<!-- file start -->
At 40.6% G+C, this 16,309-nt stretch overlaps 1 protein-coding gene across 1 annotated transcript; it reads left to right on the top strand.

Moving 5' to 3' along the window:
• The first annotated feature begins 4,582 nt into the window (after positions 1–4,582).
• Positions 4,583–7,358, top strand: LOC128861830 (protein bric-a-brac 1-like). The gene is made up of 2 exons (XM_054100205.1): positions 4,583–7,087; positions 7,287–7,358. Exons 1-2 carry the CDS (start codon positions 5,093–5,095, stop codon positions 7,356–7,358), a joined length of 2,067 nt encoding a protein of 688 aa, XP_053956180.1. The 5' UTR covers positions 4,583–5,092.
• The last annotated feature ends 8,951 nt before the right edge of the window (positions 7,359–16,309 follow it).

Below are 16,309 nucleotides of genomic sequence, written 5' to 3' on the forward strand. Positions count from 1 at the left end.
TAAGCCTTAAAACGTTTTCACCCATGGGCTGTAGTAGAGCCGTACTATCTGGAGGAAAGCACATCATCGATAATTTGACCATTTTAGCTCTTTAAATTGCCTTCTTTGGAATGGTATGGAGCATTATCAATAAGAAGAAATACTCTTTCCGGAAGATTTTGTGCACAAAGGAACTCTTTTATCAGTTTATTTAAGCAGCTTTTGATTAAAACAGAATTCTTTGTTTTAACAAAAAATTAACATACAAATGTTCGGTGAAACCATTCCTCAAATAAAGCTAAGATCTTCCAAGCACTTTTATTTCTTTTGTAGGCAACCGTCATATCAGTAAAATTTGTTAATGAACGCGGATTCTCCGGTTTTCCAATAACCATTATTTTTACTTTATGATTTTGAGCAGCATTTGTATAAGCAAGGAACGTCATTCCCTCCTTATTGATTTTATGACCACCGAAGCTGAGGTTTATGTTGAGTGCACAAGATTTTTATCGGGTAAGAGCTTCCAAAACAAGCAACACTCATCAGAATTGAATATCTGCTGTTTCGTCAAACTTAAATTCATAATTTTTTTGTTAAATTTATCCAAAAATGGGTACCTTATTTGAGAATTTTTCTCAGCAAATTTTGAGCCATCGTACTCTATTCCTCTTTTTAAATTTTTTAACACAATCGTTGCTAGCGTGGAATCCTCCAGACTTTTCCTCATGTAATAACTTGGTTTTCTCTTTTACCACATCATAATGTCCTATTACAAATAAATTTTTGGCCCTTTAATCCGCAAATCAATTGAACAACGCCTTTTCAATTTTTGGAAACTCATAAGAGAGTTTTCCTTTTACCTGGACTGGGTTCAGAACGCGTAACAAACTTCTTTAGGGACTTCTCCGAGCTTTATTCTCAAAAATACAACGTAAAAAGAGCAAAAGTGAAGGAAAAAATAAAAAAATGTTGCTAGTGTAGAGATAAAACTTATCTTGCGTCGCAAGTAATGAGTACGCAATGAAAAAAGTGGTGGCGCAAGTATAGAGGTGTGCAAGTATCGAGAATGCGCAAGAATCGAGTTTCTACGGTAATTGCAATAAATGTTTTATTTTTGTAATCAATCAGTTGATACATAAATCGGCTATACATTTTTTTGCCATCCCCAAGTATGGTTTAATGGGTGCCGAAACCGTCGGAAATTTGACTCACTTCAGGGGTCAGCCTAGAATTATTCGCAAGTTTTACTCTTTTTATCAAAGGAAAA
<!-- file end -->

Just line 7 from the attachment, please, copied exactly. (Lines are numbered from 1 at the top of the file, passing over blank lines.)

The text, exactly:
TAAGCCTTAAAACGTTTTCACCCATGGGCTGTAGTAGAGCCGTACTATCTGGAGGAAAGCACATCATCGATAATTTGACCATTTTAGCTCTTTAAATTGCCTTCTTTGGAATGGTATGGAGCATTATCAATAAGAAGAAATACTCTTTCCGGAAGATTTTGTGCACAAAGGAACTCTTTTATCAGTTTATTTAAGCAGCTTTTGATTAAAACAGAATTCTTTGTTTTAACAAAAAATTAACATACAAATGTTCGGTGAAACCATTCCTCAAATAAAGCTAAGATCTTCCAAGCACTTTTATTTCTTTTGTAGGCAACCGTCATATCAGTAAAATTTGTTAATGAACGCGGATTCTCCGGTTTTCCAATAACCATTATTTTTACTTTATGATTTTGAGCAGCATTTGTATAAGCAAGGAACGTCATTCCCTCCTTATTGATTTTATGACCACCGAAGCTGAGGTTTATGTTGAGTGCACAAGATTTTTATCGGGTAAGAGCTTCCAAAACAAGCAACACTCATCAGAATTGAATATCTGCTGTTTCGTCAAACTTAAATTCATAATTTTTTTGTTAAATTTATCCAAAAATGGGTACCTTATTTGAGAATTTTTCTCAGCAAATTTTGAGCCATCGTACTCTATTCCTCTTTTTAAATTTTTTAACACAATCGTTGCTAGCGTGGAATCCTCCAGACTTTTCCTCATGTAATAACTTGGTTTTCTCTTTTACCACATCATAATGTCCTATTACAAATAAATTTTTGGCCCTTTAATCCGCAAATCAATTGAACAACGCCTTTTCAATTTTTGGAAACTCATAAGAGAGTTTTCCTTTTACCTGGACTGGGTTCAGAACGCGTAACAAACTTCTTTAGGGACTTCTCCGAGCTTTATTCTCAAAAATACAACGTAAAAAGAGCAAAAGTGAAGGAAAAAATAAAAAAATGTTGCTAGTGTAGAGATAAAACTTATCTTGCGTCGCAAGTAATGAGTACGCAATGAAAAAAGTGGTGGCGCAAGTATAGAGGTGTGCAAGTATCGAGAATGCGCAAGAATCGAGTTTCTACGGTAATTGCAATAAATGTTTTATTTTTGTAATCAATCAGTTGATACATAAATCGGCTATACATTTTTTTGCCATCCCCAAGTATGGTTTAATGGGTGCCGAAACCGTCGGAAATTTGACTCACTTCAGGGGTCAGCCTAGAATTATTCGCAAGTTTTACTCTTTTTATCAAAGGAAAA